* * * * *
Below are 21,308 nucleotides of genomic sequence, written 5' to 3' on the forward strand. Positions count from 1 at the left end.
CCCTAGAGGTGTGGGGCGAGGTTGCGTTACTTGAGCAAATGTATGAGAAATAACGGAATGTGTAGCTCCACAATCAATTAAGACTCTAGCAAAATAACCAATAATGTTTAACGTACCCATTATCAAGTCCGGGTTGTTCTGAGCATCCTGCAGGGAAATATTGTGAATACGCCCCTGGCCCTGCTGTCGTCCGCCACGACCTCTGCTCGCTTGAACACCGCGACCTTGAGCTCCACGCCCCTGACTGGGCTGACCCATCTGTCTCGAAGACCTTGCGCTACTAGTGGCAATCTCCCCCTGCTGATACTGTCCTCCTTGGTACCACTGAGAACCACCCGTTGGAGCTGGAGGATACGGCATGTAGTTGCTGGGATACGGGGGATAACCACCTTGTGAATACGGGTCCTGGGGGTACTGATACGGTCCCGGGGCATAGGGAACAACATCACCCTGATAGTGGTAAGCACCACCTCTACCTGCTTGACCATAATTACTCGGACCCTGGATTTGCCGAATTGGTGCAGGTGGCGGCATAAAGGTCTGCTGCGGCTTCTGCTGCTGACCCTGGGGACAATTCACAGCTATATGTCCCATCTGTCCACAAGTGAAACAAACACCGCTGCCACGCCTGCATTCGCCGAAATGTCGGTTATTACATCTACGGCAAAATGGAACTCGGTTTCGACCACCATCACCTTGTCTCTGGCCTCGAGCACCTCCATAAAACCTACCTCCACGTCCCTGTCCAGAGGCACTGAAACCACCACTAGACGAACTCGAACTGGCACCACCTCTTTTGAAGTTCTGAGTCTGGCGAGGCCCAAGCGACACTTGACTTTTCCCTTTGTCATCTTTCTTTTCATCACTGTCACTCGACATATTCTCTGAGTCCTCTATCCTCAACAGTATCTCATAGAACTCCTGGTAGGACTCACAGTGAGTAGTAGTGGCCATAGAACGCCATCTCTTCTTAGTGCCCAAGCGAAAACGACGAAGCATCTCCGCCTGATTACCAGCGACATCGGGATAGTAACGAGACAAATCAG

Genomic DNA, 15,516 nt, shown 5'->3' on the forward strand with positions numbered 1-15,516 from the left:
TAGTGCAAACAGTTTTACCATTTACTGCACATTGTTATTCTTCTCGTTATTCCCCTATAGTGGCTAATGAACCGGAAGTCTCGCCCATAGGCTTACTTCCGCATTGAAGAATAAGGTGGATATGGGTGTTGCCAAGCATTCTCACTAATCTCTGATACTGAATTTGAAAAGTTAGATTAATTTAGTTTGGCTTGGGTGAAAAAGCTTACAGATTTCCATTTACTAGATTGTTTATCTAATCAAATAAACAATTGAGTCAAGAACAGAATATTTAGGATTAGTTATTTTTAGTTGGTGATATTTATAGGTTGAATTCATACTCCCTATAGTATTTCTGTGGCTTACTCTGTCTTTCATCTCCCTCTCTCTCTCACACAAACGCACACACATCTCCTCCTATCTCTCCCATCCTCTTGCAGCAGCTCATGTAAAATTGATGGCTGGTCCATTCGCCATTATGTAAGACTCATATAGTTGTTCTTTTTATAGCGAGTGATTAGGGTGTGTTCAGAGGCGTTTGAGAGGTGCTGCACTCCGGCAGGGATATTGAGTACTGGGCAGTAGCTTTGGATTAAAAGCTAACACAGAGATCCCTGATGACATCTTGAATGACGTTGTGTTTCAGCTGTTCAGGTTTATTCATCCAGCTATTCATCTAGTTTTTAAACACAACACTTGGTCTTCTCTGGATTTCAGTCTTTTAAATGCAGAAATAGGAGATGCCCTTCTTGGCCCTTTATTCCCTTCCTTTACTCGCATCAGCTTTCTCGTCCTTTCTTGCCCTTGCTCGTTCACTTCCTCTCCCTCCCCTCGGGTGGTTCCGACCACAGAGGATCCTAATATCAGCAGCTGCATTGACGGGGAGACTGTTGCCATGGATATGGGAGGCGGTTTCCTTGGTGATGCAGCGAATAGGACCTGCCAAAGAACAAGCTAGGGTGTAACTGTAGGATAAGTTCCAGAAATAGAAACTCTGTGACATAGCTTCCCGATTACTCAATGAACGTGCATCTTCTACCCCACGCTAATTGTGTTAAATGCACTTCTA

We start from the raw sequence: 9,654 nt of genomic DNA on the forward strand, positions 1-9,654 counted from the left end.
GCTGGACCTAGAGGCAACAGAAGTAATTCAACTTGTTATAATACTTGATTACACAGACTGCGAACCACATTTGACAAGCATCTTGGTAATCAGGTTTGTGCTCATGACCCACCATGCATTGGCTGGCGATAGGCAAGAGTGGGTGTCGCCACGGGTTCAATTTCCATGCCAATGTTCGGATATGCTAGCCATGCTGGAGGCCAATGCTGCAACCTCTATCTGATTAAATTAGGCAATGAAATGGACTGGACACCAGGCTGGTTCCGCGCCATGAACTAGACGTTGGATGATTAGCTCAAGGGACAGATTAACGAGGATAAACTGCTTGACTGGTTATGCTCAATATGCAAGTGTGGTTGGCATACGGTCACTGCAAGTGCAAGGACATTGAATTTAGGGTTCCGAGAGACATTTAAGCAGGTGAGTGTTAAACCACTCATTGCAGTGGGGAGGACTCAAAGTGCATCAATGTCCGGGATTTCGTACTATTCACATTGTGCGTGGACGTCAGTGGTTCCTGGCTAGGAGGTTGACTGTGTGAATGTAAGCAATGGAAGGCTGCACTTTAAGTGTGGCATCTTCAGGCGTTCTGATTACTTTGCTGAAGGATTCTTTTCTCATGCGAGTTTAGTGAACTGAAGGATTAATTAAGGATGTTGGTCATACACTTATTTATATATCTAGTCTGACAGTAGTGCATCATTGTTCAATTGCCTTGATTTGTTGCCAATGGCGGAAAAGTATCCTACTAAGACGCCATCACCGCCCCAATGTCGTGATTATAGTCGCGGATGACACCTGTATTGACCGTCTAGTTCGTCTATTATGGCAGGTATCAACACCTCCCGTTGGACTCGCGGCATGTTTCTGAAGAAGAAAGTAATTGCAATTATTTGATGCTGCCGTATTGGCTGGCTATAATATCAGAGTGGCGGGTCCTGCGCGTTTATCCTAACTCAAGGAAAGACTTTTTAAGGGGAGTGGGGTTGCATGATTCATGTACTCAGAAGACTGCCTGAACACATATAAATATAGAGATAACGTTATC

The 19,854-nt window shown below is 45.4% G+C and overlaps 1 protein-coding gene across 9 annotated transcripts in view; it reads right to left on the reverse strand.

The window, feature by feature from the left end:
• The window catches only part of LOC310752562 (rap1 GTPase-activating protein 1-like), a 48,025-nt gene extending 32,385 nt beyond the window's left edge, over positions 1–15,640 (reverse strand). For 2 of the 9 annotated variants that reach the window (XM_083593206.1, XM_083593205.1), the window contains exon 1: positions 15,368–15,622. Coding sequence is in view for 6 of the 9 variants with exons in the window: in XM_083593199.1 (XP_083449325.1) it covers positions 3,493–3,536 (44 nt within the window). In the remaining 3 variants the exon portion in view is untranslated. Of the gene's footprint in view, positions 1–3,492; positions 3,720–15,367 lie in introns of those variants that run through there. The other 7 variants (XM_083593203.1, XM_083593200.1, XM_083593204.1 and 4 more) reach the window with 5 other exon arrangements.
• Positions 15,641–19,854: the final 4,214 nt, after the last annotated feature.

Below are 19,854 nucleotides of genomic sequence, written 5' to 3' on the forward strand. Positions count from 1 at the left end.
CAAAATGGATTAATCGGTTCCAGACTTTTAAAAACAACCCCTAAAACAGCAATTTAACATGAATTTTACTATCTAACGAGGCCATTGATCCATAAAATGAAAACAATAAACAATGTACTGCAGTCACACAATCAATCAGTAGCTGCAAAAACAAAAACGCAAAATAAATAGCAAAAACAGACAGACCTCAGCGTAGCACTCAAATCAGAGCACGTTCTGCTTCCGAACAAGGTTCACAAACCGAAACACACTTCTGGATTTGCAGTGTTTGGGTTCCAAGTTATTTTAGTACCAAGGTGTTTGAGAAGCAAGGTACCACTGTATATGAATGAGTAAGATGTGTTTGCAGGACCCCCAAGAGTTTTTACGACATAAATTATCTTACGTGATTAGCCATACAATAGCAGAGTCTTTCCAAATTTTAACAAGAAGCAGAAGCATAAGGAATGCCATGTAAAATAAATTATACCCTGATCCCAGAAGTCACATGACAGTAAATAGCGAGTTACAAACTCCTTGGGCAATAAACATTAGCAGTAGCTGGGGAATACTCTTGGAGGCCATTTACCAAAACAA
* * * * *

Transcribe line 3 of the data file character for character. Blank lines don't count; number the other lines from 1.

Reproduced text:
Genomic DNA, 15,516 nt, shown 5'->3' on the forward strand with positions numbered 1-15,516 from the left: